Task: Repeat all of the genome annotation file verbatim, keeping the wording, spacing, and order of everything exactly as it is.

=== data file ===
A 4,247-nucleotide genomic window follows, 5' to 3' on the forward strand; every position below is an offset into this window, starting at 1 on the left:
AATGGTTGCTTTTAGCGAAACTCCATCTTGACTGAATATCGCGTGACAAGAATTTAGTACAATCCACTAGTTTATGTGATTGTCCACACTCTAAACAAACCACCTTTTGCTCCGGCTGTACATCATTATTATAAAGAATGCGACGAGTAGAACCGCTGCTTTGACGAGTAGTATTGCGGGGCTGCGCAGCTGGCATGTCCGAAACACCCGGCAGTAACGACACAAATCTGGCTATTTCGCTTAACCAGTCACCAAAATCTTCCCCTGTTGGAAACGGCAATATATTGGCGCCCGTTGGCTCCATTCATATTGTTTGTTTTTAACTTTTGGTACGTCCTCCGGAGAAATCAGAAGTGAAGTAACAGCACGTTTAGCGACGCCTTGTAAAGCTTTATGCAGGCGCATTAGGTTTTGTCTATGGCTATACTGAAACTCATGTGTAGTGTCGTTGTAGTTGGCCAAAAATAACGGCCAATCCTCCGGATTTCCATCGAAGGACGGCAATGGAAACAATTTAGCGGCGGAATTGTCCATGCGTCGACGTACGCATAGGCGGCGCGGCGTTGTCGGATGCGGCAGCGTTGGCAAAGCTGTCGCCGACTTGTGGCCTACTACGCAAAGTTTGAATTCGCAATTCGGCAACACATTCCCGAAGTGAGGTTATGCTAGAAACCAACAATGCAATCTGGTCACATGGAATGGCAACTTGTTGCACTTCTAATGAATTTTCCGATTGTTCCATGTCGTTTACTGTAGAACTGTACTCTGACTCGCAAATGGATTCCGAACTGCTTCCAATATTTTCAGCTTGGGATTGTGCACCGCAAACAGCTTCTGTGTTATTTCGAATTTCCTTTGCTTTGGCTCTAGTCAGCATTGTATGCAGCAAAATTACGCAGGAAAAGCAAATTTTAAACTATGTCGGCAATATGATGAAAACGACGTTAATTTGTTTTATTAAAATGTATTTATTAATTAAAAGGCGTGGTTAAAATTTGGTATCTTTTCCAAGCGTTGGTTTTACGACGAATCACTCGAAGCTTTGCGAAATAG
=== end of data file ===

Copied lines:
A 4,247-nucleotide genomic window follows, 5' to 3' on the forward strand; every position below is an offset into this window, starting at 1 on the left:
AATGGTTGCTTTTAGCGAAACTCCATCTTGACTGAATATCGCGTGACAAGAATTTAGTACAATCCACTAGTTTATGTGATTGTCCACACTCTAAACAAACCACCTTTTGCTCCGGCTGTACATCATTATTATAAAGAATGCGACGAGTAGAACCGCTGCTTTGACGAGTAGTATTGCGGGGCTGCGCAGCTGGCATGTCCGAAACACCCGGCAGTAACGACACAAATCTGGCTATTTCGCTTAACCAGTCACCAAAATCTTCCCCTGTTGGAAACGGCAATATATTGGCGCCCGTTGGCTCCATTCATATTGTTTGTTTTTAACTTTTGGTACGTCCTCCGGAGAAATCAGAAGTGAAGTAACAGCACGTTTAGCGACGCCTTGTAAAGCTTTATGCAGGCGCATTAGGTTTTGTCTATGGCTATACTGAAACTCATGTGTAGTGTCGTTGTAGTTGGCCAAAAATAACGGCCAATCCTCCGGATTTCCATCGAAGGACGGCAATGGAAACAATTTAGCGGCGGAATTGTCCATGCGTCGACGTACGCATAGGCGGCGCGGCGTTGTCGGATGCGGCAGCGTTGGCAAAGCTGTCGCCGACTTGTGGCCTACTACGCAAAGTTTGAATTCGCAATTCGGCAACACATTCCCGAAGTGAGGTTATGCTAGAAACCAACAATGCAATCTGGTCACATGGAATGGCAACTTGTTGCACTTCTAATGAATTTTCCGATTGTTCCATGTCGTTTACTGTAGAACTGTACTCTGACTCGCAAATGGATTCCGAACTGCTTCCAATATTTTCAGCTTGGGATTGTGCACCGCAAACAGCTTCTGTGTTATTTCGAATTTCCTTTGCTTTGGCTCTAGTCAGCATTGTATGCAGCAAAATTACGCAGGAAAAGCAAATTTTAAACTATGTCGGCAATATGATGAAAACGACGTTAATTTGTTTTATTAAAATGTATTTATTAATTAAAAGGCGTGGTTAAAATTTGGTATCTTTTCCAAGCGTTGGTTTTACGACGAATCACTCGAAGCTTTGCGAAATAG